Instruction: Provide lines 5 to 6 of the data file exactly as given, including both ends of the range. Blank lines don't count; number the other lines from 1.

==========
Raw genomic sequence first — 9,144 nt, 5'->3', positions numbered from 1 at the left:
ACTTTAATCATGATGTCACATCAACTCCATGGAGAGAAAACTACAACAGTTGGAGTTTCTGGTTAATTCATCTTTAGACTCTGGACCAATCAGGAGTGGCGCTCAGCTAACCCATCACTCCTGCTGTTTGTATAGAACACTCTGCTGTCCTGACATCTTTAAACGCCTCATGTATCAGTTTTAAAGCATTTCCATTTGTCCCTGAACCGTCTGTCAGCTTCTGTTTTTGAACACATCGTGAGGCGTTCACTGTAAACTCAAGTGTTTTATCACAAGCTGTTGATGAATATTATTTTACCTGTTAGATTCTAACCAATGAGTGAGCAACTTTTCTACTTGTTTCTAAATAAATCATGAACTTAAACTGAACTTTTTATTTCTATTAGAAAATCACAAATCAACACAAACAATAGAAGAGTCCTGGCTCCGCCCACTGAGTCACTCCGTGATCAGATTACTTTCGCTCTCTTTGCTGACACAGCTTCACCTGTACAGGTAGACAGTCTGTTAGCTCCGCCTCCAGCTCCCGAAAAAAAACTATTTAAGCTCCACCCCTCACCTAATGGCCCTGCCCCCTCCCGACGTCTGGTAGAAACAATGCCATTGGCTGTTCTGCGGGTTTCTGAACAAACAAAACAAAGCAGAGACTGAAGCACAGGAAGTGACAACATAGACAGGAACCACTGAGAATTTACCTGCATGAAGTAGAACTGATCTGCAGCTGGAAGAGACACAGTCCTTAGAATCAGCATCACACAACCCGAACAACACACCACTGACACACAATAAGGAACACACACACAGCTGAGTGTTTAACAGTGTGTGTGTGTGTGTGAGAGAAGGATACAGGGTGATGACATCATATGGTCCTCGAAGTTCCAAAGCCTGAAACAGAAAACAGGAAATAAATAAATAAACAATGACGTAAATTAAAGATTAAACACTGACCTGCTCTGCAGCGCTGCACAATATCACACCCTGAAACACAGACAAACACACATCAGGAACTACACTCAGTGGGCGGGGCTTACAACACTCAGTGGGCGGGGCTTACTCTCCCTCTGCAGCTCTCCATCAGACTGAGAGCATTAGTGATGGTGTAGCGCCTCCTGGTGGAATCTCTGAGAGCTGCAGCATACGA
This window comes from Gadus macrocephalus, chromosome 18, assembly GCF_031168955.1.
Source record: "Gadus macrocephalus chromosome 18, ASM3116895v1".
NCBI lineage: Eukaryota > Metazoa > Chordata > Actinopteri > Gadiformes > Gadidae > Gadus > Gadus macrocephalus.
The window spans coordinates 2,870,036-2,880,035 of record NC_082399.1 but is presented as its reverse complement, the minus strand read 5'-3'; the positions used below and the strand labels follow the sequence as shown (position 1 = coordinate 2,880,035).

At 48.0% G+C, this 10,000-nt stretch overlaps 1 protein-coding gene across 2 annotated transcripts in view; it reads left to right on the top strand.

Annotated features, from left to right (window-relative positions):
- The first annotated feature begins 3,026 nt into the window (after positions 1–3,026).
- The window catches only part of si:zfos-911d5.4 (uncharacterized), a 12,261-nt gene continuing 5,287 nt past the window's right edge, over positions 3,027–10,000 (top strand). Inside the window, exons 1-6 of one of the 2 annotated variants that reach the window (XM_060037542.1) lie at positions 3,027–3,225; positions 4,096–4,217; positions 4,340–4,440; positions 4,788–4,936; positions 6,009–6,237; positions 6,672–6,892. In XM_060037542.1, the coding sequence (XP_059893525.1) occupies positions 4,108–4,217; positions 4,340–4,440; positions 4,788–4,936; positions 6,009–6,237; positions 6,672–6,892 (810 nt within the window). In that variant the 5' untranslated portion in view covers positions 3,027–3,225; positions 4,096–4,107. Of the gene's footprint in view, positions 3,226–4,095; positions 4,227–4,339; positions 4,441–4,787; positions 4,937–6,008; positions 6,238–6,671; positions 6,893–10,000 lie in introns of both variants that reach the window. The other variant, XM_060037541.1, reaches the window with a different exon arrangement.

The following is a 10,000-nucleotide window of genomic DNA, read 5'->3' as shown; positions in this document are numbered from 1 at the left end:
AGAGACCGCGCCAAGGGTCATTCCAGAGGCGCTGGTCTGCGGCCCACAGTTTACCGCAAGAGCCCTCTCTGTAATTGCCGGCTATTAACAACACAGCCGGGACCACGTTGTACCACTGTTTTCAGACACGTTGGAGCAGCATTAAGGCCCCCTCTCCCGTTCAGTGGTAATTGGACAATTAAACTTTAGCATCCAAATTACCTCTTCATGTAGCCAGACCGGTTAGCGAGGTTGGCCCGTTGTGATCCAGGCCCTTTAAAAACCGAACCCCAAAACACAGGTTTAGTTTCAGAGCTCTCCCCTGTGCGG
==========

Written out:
NCBI lineage: Eukaryota > Metazoa > Chordata > Actinopteri > Gadiformes > Gadidae > Gadus > Gadus macrocephalus.
The window spans coordinates 2,870,036-2,880,035 of record NC_082399.1 but is presented as its reverse complement, the minus strand read 5'-3'; the positions used below and the strand labels follow the sequence as shown (position 1 = coordinate 2,880,035).